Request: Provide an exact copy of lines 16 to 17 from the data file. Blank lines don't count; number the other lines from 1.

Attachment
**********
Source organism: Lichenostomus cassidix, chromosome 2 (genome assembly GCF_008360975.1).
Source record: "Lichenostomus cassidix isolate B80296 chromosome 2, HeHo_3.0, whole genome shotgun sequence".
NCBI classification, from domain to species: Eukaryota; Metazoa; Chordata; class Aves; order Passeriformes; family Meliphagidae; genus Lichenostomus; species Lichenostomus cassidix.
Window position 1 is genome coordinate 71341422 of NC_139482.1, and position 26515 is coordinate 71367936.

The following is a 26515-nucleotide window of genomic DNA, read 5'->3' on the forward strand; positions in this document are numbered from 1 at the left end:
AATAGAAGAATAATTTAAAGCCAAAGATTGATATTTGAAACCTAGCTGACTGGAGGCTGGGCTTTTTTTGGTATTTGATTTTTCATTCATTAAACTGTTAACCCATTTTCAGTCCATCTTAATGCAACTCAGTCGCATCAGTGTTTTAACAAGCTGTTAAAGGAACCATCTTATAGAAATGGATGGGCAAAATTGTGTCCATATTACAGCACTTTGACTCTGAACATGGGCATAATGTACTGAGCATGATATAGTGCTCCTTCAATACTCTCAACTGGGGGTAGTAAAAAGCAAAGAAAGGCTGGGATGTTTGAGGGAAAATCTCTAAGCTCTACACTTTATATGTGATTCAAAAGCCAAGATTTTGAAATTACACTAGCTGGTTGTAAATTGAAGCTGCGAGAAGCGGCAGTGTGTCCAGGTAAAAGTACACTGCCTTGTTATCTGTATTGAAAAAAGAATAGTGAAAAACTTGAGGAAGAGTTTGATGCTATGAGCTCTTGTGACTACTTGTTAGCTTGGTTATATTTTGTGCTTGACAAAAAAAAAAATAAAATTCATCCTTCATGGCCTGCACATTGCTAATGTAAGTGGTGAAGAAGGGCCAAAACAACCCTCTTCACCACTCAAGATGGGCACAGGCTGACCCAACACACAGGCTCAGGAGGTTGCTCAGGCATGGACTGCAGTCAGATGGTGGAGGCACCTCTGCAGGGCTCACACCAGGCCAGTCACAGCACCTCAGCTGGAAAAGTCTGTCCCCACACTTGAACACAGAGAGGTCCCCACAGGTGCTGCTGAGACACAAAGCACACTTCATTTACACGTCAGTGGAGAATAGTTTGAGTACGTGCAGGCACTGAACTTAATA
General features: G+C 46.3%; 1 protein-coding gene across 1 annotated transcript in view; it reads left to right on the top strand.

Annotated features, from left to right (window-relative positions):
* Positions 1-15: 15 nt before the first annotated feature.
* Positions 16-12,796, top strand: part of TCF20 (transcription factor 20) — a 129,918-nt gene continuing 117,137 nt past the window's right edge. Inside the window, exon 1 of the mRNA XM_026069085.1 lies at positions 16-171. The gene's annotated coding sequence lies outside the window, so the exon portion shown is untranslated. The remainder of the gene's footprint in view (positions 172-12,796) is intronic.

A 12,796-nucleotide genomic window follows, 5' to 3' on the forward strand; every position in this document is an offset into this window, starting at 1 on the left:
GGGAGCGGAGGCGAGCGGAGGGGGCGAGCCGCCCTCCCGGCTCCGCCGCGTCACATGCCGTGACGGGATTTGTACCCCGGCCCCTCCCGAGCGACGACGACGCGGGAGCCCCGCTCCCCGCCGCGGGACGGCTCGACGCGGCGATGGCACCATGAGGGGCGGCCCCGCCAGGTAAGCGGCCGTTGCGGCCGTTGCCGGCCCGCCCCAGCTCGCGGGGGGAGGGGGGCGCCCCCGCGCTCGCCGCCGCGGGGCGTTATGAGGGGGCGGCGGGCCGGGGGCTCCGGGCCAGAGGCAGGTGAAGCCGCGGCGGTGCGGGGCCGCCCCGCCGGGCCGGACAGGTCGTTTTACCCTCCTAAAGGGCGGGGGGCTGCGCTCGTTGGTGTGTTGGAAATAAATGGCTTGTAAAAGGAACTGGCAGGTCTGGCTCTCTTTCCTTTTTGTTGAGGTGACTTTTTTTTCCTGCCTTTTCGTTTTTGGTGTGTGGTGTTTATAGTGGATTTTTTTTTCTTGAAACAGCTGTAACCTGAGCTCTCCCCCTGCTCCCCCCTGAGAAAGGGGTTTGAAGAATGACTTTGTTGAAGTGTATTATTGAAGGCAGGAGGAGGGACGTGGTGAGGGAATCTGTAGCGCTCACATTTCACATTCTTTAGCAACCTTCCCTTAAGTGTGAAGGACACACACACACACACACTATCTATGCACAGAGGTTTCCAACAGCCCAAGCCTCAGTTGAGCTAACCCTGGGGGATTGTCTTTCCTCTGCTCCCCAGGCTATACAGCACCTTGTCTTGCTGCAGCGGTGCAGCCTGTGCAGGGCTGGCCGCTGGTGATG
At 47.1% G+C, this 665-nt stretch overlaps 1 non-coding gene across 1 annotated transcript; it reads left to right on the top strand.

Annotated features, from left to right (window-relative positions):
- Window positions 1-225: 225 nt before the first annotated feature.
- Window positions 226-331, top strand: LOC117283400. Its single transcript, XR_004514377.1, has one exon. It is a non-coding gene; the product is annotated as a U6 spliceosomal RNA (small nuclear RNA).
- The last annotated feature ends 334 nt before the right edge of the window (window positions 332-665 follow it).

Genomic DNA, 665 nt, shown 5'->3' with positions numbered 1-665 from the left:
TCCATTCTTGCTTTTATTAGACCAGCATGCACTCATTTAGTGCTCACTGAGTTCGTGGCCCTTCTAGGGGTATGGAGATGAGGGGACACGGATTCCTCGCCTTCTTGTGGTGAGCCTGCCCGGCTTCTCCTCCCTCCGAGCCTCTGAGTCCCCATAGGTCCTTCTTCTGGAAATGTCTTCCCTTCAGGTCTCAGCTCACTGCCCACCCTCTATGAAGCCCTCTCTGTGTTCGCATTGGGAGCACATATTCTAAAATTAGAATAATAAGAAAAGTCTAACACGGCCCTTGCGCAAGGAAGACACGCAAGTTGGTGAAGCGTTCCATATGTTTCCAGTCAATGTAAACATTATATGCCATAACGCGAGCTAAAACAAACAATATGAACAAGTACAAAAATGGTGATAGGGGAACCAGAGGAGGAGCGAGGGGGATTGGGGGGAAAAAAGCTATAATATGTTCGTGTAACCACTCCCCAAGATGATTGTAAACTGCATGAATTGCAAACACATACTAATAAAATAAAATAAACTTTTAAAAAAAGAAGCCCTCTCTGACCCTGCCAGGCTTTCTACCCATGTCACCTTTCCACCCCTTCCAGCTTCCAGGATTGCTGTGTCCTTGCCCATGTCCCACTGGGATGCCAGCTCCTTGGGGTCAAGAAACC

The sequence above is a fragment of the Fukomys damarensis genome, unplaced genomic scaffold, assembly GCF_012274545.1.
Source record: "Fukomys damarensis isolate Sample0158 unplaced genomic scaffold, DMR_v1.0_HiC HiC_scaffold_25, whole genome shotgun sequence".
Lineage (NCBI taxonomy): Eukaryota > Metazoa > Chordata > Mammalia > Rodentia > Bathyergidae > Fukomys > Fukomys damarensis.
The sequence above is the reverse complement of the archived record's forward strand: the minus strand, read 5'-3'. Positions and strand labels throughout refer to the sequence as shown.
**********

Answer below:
- Window positions 226-331, top strand: LOC117283400. Its single transcript, XR_004514377.1, has one exon. It is a non-coding gene; the product is annotated as a U6 spliceosomal RNA (small nuclear RNA).
- The last annotated feature ends 334 nt before the right edge of the window (window positions 332-665 follow it).